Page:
Finance Minister Bill Morneau’s 2019 budget, the last before the fall vote, had a one-time doubling of federal transfers to municipalities from gas-tax revenues, to do an end-run around provincial governments that have been slow to apply for other infrastructure money. Municipalities have lobbied for that type of spending — cash transfers with few strings attached — to become the only way they receive funding, rather than requiring application-based programs.

    The survey results suggest that giving cities more direct money, rather than submitting specific projects for provincial and federal approval, has equal support from Liberal, Conservative and New Democrat voters and from respondents in urban, suburban and rural communities.

    “That doesn’t happen all that often. There are a handful of issues that I’ve been tracking over the last few years that show that kind of cross-party, cross-community-type consistency. It is really rare these days to find it,” Coletto said.

    “What this reflects is the quality of your roads, the quality of infrastructure, the quality of parks and communities you live in is not a Liberal, Conservative or New Democrat idea.”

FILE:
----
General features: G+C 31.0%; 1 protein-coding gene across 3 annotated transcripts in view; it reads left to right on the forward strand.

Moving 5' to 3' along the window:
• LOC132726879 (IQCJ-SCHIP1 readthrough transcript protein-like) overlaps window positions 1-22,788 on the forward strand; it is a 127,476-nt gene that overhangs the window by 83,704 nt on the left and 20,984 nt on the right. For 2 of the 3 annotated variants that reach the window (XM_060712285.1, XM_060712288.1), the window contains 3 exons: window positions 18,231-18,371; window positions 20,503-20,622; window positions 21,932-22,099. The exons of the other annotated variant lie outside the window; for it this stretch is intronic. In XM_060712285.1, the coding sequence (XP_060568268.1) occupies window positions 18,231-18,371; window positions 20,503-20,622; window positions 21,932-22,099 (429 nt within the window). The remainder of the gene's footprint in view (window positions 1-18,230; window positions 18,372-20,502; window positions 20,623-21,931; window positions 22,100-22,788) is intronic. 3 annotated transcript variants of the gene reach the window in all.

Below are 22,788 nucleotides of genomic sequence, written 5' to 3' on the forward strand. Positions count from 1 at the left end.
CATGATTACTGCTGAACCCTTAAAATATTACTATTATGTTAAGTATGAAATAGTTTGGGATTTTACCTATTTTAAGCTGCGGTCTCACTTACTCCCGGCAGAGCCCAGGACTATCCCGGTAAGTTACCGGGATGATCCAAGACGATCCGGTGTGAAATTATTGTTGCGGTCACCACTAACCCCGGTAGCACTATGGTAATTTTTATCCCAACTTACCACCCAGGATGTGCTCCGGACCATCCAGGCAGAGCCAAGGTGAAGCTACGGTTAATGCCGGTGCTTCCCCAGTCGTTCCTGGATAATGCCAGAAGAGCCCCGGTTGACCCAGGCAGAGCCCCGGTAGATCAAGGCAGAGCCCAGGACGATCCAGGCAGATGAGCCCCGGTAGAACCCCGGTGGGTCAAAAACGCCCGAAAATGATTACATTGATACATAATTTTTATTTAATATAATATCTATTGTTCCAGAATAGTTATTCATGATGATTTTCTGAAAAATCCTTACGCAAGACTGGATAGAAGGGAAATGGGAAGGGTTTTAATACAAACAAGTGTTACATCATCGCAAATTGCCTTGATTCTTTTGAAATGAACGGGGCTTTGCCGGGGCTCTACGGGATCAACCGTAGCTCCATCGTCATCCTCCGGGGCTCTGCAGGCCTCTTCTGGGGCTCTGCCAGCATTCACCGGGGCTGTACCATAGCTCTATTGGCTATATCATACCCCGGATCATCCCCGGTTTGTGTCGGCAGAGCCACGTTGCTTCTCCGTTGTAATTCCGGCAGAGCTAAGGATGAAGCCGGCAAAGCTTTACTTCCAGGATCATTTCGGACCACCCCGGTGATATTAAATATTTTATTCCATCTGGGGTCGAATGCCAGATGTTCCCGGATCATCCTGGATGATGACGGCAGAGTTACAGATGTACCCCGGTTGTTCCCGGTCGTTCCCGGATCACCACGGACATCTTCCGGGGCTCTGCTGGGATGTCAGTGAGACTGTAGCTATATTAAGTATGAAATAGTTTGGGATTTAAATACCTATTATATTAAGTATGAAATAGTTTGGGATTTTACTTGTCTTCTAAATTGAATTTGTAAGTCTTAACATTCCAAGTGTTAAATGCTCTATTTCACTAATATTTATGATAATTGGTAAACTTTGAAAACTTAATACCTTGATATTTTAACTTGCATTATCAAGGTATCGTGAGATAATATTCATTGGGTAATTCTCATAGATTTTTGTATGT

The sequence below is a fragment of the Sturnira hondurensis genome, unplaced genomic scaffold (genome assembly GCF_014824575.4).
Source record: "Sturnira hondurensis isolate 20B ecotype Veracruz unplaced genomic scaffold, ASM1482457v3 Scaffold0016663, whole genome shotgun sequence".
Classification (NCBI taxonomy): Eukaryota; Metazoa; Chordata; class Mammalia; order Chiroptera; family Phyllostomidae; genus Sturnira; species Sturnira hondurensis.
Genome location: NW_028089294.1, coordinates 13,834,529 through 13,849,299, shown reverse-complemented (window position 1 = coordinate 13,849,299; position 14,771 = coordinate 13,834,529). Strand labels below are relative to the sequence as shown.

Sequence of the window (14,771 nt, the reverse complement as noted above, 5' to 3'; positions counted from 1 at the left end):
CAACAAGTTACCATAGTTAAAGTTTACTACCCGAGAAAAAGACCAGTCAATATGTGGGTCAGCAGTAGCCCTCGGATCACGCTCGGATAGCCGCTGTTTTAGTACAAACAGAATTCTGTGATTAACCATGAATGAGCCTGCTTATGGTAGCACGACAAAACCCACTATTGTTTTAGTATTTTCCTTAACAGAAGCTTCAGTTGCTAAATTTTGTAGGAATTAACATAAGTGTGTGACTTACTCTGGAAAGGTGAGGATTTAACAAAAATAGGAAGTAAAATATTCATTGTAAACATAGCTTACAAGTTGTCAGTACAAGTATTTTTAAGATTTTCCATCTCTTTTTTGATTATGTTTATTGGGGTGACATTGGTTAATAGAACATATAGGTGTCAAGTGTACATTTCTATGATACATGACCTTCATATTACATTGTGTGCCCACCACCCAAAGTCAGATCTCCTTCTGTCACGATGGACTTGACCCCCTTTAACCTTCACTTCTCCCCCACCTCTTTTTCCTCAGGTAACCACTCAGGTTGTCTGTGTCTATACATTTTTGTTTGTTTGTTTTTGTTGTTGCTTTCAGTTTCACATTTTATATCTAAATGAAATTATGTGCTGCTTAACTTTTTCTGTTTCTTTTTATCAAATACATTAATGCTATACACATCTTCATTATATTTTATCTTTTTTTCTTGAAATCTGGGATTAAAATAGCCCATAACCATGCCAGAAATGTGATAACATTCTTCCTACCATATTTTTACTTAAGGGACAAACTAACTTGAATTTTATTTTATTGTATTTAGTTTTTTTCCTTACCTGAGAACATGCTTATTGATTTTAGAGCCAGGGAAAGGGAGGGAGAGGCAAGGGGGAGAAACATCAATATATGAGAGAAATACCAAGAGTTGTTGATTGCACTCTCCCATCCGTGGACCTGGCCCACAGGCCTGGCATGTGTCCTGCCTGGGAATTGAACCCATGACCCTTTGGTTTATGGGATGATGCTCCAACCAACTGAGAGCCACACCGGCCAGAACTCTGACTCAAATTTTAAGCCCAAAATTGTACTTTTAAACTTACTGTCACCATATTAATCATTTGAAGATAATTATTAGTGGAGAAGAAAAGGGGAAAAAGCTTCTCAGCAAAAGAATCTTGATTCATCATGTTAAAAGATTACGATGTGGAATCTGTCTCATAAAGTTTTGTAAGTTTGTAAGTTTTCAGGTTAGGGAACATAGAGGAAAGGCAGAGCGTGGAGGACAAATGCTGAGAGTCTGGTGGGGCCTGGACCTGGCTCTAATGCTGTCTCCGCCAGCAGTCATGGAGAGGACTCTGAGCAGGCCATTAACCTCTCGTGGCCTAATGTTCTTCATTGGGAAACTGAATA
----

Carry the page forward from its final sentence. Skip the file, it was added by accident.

Jordan Press, The Canadian Press


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    National

    Ottawa will implement Senate proposals to strengthen accessibility law: minister

    Canada’s accessibility minister says the government will be acting on the Senate’s proposed recommendations to strengthen the country’s first piece of accessibility legislation for people with disabilities.
    Carla Qualtrough sent a letter to disabl…

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  • Canada’s accessibility minister says the government will be acting on the Senate’s proposed recommendations to strengthen the country’s first piece of accessibility legislation for people with disabilities.

    Carla Qualtrough sent a letter to disabled advocates saying the government planned to accept all the amendments senators had proposed for Bill C-81, also known as the Accessible Canada Act.

    Earlier this month, the Senate committee on social affairs, science and technology adopted several amendments that nearly a hundred disability organizations said were necessary to make the law effective.

    Chief among them was a call to set a timeline requiring the act to be fully implemented in all areas under federal jurisdiction by 2040, as well as recognition of sign language as an official language among deaf Canadians.

    The federal government had resisted some of those measures as the bill worked its way through the House of Commons, but Qualtrough says all proposed Senate amendments will now be included.

    The amended bill is expected to come back before Parliament for final consideration next week.

     

       

     

    The Canadian Press